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IgnitED Newsletter April Edition

Apr 20, 2023

Sharing Innovative Approaches to Higher Education

Welcome to the April edition of IgnitED by WGU. This month, WGU president Scott Pulsipher discusses increasing access to education for motivated learners; we share a guide to microcredentials from WGU Labs; and we learn how WGU leaders are advocating for the advancement of nursing education legislation.

If you know others who’d welcome insights on these topics, please invite them to subscribe. If you have feedback on this newsletter, feel free to contact us.

Challenging ‘Bad’ Online Policies and Attitudes

“It’s a red herring if you focus on mode, method or model of instruction. Good policy would actually advance and incentivize delivery against outcomes, not inputs,” WGU president Scott Pulsipher said in a panel at SXSW EDU focused on educational access for learners.

Microcredential Micro-Guide for Higher Education Leaders: Identifying Key Tenets and Types of Programs

Microcredential implementations are rising across the U.S. Over one million credentials have been recorded by the national nonprofit Credential Engine. The focused, competency-based credential provides a way for learners to upskill while they continue to work, driving demand for more institutions to implement these programs.


Advocating for the Advancement of Nursing Education Legislation

Recently, Janelle Sokolowich, academic vice president and dean for the Leavitt School of Health at WGU, had the opportunity to discuss and advocate for the advancement of nursing education legislation.


News We're Reading

Campus Technology: AI and the Future of Writing Instruction

The use of AI for writing and communication presents an inherent contradiction: Those who can best write with AI will be those who can best write without it, because they'll need to be able to write good prompts, evaluate the AI output, and edit the resulting text into a usable final product.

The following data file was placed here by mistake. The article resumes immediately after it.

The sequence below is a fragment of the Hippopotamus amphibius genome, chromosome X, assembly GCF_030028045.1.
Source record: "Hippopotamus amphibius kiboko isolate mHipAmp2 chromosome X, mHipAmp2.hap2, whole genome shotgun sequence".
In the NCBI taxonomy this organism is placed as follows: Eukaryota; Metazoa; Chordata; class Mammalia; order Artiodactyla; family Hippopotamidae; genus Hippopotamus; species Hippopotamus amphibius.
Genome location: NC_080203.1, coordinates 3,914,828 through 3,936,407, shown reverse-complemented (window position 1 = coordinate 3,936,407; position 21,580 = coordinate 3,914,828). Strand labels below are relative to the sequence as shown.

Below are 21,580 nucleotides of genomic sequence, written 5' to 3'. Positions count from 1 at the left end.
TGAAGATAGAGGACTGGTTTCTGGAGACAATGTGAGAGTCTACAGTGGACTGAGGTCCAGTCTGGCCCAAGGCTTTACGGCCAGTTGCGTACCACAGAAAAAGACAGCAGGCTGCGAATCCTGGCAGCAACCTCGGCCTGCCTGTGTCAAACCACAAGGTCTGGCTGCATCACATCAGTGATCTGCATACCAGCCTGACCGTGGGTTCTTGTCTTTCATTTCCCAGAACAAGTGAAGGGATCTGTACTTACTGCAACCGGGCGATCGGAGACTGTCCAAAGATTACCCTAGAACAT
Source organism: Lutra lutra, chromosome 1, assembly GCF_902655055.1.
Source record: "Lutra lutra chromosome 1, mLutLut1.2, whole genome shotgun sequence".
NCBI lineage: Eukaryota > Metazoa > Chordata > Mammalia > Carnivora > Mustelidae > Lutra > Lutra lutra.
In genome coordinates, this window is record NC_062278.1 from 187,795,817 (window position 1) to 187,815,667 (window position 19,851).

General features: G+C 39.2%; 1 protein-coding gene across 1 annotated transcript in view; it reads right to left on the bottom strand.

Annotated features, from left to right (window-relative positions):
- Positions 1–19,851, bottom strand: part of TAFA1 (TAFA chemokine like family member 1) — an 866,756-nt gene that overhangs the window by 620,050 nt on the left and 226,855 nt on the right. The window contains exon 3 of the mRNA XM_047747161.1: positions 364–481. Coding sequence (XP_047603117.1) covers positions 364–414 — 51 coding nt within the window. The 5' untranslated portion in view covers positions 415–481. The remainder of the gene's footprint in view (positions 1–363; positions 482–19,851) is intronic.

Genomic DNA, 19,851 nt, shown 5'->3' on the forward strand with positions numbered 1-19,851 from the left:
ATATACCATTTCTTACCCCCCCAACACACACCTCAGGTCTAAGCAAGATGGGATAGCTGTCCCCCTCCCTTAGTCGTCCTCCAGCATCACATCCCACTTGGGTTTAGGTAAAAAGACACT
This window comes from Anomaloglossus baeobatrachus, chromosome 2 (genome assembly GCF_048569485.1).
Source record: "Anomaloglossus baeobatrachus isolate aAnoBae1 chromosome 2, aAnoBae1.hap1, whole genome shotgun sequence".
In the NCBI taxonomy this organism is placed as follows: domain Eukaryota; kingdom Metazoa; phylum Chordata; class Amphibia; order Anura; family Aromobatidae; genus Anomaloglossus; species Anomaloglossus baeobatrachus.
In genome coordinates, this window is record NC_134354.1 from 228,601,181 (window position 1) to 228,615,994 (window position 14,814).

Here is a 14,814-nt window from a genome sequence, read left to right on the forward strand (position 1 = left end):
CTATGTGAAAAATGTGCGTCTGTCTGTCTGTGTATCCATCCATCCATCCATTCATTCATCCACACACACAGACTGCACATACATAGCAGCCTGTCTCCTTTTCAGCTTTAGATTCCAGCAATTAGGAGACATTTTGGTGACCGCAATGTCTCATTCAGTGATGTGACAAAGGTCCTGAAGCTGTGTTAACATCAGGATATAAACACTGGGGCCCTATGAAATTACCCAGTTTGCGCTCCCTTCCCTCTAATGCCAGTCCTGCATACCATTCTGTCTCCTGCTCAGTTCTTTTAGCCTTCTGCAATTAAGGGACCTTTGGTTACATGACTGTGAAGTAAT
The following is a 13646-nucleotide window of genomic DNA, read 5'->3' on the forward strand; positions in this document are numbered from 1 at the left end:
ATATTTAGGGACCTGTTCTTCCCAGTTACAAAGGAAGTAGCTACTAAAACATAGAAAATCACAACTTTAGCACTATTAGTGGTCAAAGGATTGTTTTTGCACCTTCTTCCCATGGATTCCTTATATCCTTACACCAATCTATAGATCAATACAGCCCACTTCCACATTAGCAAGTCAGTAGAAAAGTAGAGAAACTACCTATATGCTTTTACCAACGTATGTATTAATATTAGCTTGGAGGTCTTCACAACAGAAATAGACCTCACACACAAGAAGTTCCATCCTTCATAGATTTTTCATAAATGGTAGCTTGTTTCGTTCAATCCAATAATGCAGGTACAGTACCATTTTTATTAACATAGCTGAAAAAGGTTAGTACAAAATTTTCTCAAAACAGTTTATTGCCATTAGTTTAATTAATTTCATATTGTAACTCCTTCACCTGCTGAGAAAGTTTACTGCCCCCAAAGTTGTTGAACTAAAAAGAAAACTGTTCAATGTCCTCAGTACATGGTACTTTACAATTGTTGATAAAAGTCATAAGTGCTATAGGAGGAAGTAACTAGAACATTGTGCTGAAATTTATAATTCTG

The Hechinger Report: Colleges are Raising Prices Faster on their Lower-Income than their Higher-Income Students

Lower-income students generally still pay less than higher-income ones. But the increase in college costs is falling more heavily on families that are likely the least able to absorb it.

WGU Student Story

Sean James McCauley
M.S. Education Leadership (2016)
Morganville, New Jersey

After years of teaching, Sean McCauley joined the U.S. Air Force as a commissioned officer, working for the Department of Defense as an intelligence analyst before eventually becoming second-in-command. After his service, he returned to New Jersey where he became a captain with the New Jersey Air National Guard. He returned to civilian life, where he organized New Jersey's statewide COVID-19 vaccine initiative in Atlantic City. He is passionate about making meaningful strides to improve citizens' lives through common-sense reform, and he is currently running for Board of Education in Marlboro, New Jersey.

Recommended Articles

Take a look at other articles from WGU. Our articles feature information on a wide variety of subjects, written with the help of subject matter experts and researchers who are well-versed in their industries. This allows us to provide articles with interesting, relevant, and accurate information.